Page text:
State Sen. Lindsey Tippins, a Republican from Cobb County, has always championed traditional public schools. That is apparently why he could not abide the passage of a law he contends gives preferential treatment to charter schools.
The Marietta Daily Journal is reporting Tippins resigned his chairmanship of the Senate Education Committee over the passage of House Bill 787 in the waning hours of the Legislature last week. House Bill 787 raises the per-pupil allotment for state charter schools at an annual cost to taxpayers of about $17.9 million.
Tippins was one of seven state senators to oppose House Bill 787 and the only Republican.
According to the Marietta Daily Journal, Tippins said: “[I]f that bill is reflective of their vision for education in the state of Georgia, they got the wrong person being the committee chairman. Because I cannot further that vision. I want to be fair to charter schools, but I want to be fair to traditional public schools, which have to take every kid that walks in the door and have to provide an education for students regardless of what the challenges are.”
This afternoon, Tippins told my AJC colleague Eric Stirgus,
“I didn’t see a fruitful future if the vast majority of the (Republican) caucus is different than you on a critical issue.”
Lt. Gov. Casey Cagle pushed for the increased money for state charters. But Tippins told Cagle the bill put him in the indefensible position of telling Jeff Davis County, the lowest funded district in the state at $6,952 per student, that lawmakers intended to increase the funding charter schools received from $8,415 to $8,816, according to the Marietta Daily Journal.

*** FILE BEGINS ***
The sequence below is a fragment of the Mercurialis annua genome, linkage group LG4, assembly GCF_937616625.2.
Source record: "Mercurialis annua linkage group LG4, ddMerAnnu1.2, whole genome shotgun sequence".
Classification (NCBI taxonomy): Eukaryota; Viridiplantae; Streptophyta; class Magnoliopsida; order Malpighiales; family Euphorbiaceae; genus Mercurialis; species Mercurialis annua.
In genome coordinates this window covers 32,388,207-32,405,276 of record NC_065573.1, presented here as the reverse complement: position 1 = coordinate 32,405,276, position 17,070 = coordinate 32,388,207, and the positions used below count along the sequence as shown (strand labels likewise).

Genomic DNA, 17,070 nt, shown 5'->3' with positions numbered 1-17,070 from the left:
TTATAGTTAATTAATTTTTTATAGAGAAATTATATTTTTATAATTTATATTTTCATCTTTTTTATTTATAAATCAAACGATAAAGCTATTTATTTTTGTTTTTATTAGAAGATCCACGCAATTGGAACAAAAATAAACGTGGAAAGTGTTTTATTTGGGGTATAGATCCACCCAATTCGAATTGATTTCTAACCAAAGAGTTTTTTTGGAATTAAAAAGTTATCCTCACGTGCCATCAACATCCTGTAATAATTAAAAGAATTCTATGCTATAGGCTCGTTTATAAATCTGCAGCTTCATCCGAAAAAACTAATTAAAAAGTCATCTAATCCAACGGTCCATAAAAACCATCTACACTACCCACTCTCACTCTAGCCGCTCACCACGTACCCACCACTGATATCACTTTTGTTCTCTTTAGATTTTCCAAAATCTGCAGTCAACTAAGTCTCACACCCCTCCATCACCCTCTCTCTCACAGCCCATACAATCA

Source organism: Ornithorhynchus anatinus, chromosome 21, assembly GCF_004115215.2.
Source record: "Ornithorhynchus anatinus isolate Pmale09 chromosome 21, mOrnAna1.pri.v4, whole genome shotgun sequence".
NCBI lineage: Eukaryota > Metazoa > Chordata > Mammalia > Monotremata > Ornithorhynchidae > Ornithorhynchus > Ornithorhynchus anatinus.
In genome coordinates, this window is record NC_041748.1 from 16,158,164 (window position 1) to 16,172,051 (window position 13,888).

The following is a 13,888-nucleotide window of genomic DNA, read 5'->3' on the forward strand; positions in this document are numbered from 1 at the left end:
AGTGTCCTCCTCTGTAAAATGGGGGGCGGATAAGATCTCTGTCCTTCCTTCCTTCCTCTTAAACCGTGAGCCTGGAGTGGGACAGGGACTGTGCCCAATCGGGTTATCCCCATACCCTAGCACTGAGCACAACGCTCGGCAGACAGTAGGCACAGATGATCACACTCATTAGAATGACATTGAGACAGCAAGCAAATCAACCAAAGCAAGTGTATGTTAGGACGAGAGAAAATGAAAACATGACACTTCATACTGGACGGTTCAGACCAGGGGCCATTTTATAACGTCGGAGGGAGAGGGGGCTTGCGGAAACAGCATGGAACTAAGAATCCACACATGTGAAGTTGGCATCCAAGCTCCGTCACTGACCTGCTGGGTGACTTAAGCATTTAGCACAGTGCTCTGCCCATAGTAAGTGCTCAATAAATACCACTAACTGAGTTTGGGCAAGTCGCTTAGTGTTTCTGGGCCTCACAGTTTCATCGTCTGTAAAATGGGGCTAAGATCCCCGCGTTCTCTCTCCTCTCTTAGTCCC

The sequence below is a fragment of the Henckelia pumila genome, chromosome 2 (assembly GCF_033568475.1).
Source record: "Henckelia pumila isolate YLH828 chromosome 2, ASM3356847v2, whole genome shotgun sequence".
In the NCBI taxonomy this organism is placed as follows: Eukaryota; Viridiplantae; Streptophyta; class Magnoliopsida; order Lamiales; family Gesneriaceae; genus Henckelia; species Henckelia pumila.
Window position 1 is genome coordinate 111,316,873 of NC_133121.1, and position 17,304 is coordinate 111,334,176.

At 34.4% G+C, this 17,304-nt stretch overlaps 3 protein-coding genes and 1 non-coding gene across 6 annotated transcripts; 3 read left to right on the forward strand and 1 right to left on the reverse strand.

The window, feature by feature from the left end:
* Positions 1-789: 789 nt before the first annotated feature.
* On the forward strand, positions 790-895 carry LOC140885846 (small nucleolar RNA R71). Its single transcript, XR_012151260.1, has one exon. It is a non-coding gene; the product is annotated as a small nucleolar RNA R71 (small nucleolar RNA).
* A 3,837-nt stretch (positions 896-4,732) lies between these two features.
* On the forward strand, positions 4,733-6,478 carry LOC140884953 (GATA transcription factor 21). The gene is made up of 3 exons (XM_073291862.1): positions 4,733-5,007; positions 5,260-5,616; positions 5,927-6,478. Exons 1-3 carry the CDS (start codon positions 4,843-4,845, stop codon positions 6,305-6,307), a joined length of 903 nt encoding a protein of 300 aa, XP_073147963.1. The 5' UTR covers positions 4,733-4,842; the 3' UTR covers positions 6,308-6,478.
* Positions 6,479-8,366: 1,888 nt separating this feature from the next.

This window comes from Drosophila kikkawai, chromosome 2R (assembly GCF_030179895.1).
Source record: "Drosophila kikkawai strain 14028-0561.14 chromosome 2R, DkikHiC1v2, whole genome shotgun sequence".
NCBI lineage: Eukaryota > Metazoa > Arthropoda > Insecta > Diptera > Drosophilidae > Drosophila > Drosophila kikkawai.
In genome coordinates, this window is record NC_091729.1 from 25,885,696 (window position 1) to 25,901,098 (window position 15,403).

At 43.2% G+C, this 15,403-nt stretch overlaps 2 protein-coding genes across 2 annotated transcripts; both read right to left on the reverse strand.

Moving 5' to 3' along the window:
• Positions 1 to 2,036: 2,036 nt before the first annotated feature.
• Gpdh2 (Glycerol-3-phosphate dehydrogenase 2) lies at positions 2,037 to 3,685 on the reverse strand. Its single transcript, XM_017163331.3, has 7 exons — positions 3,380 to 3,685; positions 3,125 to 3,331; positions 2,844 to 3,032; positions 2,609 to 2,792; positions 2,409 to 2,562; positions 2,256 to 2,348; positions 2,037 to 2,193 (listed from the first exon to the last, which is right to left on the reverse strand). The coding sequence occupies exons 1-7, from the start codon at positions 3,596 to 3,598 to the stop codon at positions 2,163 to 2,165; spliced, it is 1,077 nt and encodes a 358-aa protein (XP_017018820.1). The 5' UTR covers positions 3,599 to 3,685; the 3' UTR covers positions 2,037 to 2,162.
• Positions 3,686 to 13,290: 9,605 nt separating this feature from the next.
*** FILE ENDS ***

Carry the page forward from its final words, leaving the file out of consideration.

Tippins apparently did not want to be in that position and underscored the point by giving up the chair’s seat. It’s too bad as Sen. Tippins was a lawmaker who tried to be fair to all students in all schools.
Tippins told the AJC that Cagle did not pressure him to resign and there is no ill will between the two Republican leaders. Just a difference of opinion on charter schools and what constitutes equitable funding policies.
Yes, charter schools are public schools, but there is a key difference: They enjoy an edge the traditional public schools down the street do not. They can eject students from their schools – directly through expulsion or indirectly by counseling them out – because they know the traditional school must take all comers.
At a conference I attended, a leader of a celebrated charter school in another state was asked about his school’s sky-high expulsion rate, which far exceeded that of the regular public schools. Speaking off the record, he acknowledged he could and did expel kids with greater ease and frequency because he knew those students had a seat waiting for them at their local school.
His rationale for the higher expulsions was something any public-school principal would understand: The kids with behavior problems got in the way of other students who wanted to learn. The difference is principals and traditional schools are under tremendous and growing pressure not to expel students.
A few years ago, a Washington Post review found D.C. charter schools expelled 676 students in the past three years, while the city’s traditional public schools expelled 24.
Charter also serve fewer students with disabilities. Eight to 10 percent of charter school students have disabilities, compared to 13.1 percent of traditional schools.
According to Western Michigan University education researcher Gary Miron, writing in Education Next, “On average, however, the disabled students charter schools enroll tend to have disabilities that are less severe and less costly to remediate than those of students in district schools. ”